Today in history:

On September 2, 1666, the Great Fire of London broke out and destroyed nearly 400 acres, including some 13,000 houses and the former St. Paul’s Cathedral.

On September 2, 1789, the US Treasury Department was created.

On September 2, 1864, the forces of Union General William T. Sherman occupied Atlanta during the Civil War. They would eventually burn to the sea, devastating the South.

On September 2, 1901, Vice President Theodore Roosevelt gave the advice “Speak quietly and carry a big stick” in a speech at the Minnesota State Fair. Previously, he had spoken on a hill in Glen Miller Park on October 11, 1900, before an estimated crowd of 15,000. The hill he spoke to became known as Roosevelt Hill.

On September 2, 1935, a hurricane struck the Florida Keys, killing 423 people. Resident Ernest Hemingway wrote graphically about decaying bodies in trees.

On September 2, 1944, Navy pilot George HW Bush was shot down by Japanese forces while completing a bombardment on the Bonin Islands.

On September 2, 1969, the first ATM to use magnetic stripe cards opened to the public at the Chemical Bank in Rockville Center, New York.

â–ºMORE FROM OUR PAST: Richmond’s final execution resulted in a change in state law

On September 2, 1916, 103 years ago, this Labor Day weekend, four of the craziest artists in movie history worked to be funny at the Richmond Civic Theater when it was called the Murray Theater. .

Labor Day is a federal holiday observed on the first Monday in September to celebrate the social and economic contribution of working people to the country.

In 1916, on Labor Day weekend on Main Street in Richmond, the four Marx brothers were working diligently to hone their acting skills on stage on the “Home Again” show. Vaudevillians with a written script tried various improvisations to determine what was funniest.

They had appeared in Richmond before being presented as “The Three Nightingales” in 1909, the year the Murray opened. As a musical act, they were virtually unknown at the time, but had since gained a small number of followers as comedians.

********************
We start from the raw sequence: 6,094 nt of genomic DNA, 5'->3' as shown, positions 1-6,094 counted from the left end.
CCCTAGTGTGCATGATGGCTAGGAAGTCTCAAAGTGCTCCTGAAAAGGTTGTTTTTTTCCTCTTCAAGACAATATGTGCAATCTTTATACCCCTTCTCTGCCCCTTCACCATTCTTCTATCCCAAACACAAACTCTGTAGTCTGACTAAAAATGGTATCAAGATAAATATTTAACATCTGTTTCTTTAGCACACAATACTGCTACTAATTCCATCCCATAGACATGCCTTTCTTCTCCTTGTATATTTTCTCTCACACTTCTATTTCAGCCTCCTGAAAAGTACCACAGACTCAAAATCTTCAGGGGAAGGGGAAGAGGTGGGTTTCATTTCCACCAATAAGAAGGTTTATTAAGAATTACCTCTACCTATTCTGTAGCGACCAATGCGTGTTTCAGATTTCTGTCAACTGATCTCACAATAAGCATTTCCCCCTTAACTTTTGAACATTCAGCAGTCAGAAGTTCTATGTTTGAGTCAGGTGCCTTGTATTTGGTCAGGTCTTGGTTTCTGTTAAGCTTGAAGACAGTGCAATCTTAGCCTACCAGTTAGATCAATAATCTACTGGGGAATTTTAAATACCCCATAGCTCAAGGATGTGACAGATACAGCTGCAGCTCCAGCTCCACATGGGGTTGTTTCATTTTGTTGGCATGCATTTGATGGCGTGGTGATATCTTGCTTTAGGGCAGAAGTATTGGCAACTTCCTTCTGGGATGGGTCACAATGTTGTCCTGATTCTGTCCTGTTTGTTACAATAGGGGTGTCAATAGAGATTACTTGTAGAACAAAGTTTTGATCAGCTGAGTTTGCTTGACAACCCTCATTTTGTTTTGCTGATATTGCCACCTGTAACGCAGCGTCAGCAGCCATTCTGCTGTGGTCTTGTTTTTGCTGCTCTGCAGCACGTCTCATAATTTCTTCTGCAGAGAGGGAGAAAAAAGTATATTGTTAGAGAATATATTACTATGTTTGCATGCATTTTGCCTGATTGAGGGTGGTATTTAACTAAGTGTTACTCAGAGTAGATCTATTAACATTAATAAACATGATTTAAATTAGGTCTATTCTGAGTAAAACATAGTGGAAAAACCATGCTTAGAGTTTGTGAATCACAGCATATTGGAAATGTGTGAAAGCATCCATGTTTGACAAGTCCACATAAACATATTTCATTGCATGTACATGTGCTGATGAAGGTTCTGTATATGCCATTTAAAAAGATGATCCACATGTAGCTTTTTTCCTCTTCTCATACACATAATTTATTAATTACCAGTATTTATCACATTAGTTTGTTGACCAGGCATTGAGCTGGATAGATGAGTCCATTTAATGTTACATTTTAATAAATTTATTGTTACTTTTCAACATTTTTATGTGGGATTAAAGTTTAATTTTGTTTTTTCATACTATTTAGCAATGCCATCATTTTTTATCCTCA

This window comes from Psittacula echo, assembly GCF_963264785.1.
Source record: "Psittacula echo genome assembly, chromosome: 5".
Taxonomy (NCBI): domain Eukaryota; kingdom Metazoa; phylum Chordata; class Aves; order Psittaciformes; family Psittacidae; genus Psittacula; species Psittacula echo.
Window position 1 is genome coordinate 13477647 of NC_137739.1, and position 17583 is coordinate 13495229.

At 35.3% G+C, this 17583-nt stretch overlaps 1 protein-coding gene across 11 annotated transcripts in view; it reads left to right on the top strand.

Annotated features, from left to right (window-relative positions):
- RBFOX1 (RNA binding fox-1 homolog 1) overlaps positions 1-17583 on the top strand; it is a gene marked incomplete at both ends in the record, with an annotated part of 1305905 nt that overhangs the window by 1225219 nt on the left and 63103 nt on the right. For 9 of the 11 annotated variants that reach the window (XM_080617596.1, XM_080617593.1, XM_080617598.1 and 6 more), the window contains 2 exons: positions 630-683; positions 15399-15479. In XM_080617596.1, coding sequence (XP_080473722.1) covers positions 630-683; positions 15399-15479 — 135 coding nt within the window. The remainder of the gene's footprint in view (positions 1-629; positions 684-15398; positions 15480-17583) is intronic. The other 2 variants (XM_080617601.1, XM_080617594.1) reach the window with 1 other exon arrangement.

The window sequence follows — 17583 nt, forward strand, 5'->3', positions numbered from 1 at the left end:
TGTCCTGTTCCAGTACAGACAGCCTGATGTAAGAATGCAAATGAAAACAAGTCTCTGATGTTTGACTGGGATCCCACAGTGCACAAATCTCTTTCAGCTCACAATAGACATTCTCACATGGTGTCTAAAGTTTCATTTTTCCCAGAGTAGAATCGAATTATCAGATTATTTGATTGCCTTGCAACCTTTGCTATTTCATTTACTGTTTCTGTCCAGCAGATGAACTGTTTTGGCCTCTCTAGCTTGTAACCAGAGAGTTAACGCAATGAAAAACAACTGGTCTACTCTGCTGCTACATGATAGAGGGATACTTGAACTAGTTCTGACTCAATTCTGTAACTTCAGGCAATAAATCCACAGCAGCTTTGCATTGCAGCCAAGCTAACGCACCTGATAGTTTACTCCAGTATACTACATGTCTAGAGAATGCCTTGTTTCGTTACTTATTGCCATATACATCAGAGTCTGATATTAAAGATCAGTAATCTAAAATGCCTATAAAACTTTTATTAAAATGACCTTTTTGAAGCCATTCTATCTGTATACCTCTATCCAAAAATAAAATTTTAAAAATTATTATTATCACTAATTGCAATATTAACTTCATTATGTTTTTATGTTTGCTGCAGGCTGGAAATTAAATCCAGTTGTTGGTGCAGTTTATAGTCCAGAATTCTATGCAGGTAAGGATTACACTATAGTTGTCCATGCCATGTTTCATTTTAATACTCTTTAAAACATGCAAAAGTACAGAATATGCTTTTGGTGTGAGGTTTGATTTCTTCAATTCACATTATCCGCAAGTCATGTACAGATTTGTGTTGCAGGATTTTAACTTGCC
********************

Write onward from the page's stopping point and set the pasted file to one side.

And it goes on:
Richmond was a “witness town” in the late 1800s and for decades after the turn of the century. Vaudeville comedy depended on parodies of songs, ancient monologues, series of jokes and comedy lectures. The Marx brothers would become masters of chaos and cheerfulness, but the road to fame has not always been easy… or the road clear.

In fact, it was almost by accident that they turned to comedy.

One landmark evening during a 1912 musical performance at the Nacogdoches Opera House in Texas, the unknown young sons of Jewish immigrants were interrupted by the raging braying of a fleeing mule in the streets, disrupting their performance.

Members of the audience rushed outside to see what was going on. When they returned, Groucho angrily commented that “Nacogdoches is full of cockroaches!” and “The moron is the flower of Tex-cul!”

The crowd burst into laughter.

The brothers realized they might have potential as comics.

Julius, Leonard, Arthur and Milton became Groucho, Chico, Harpo and Gummo.

In the play “Home Again” in Richmond, amid waves of confetti on a fake ocean liner, Groucho laughed at seasickness. “Well, my friends, the next time I cross the ocean I’ll take a train. . I will certainly be happy to put my feet on solid ground, because I know that when I eat something, I will never see it again.

Hoarse laughter.

After being heckled by Gummo, Groucho makes the ageless remark: “Today you don’t know what you know until your kids grow up and tell you how much you don’t know.” He turned to the audience, watching them.

In his autobiography “Groucho And Me,” he admitted, “I worked hard to imagine stage affairs that didn’t require spoken lines. (For example) I slipped a light bulb-type horn into it. ‘taxi and stuck it under my belt before continuing into “Home Again.” When Chico and I started our fight and the cop cornered me and yanked me, the horn started whistling and we had a hell of a laugh.

Towards the end of the act in Richmond, Chico offered his hand in friendship and admitted, “I’d like to say goombye (sic) to your wife.”

Groucho’s eyebrows puffed up playfully, “Who wouldn’t?”

The Marx brothers used their musical in their first film “The Cocoanuts” and eventually gained international fame in Hollywood.

They made 13 films between 1929 and 1949.

The Murray Theater became the Richmond Civic Theater and also flourished as a major theatrical institution in east-central Indiana.

Groucho wrote of “the fair share of time” he and his brothers spent in east-central Indiana, and that it was “always a wonderful state for girls” to find.

Next week, find out about Groucho’s female misadventures in Muncie, when he feared for his life and was forced to hide in a closet on a date with a local girl who felt like “Like getting a massage from an octopus” has gone wrong, especially when her husband appears! Groucho must take a “leap of faith”, a choice between “risking a broken leg or eternal rest in the local cemetery” to escape the clutches of the angry spouse!

Contact columnist Steve Martin at [email protected]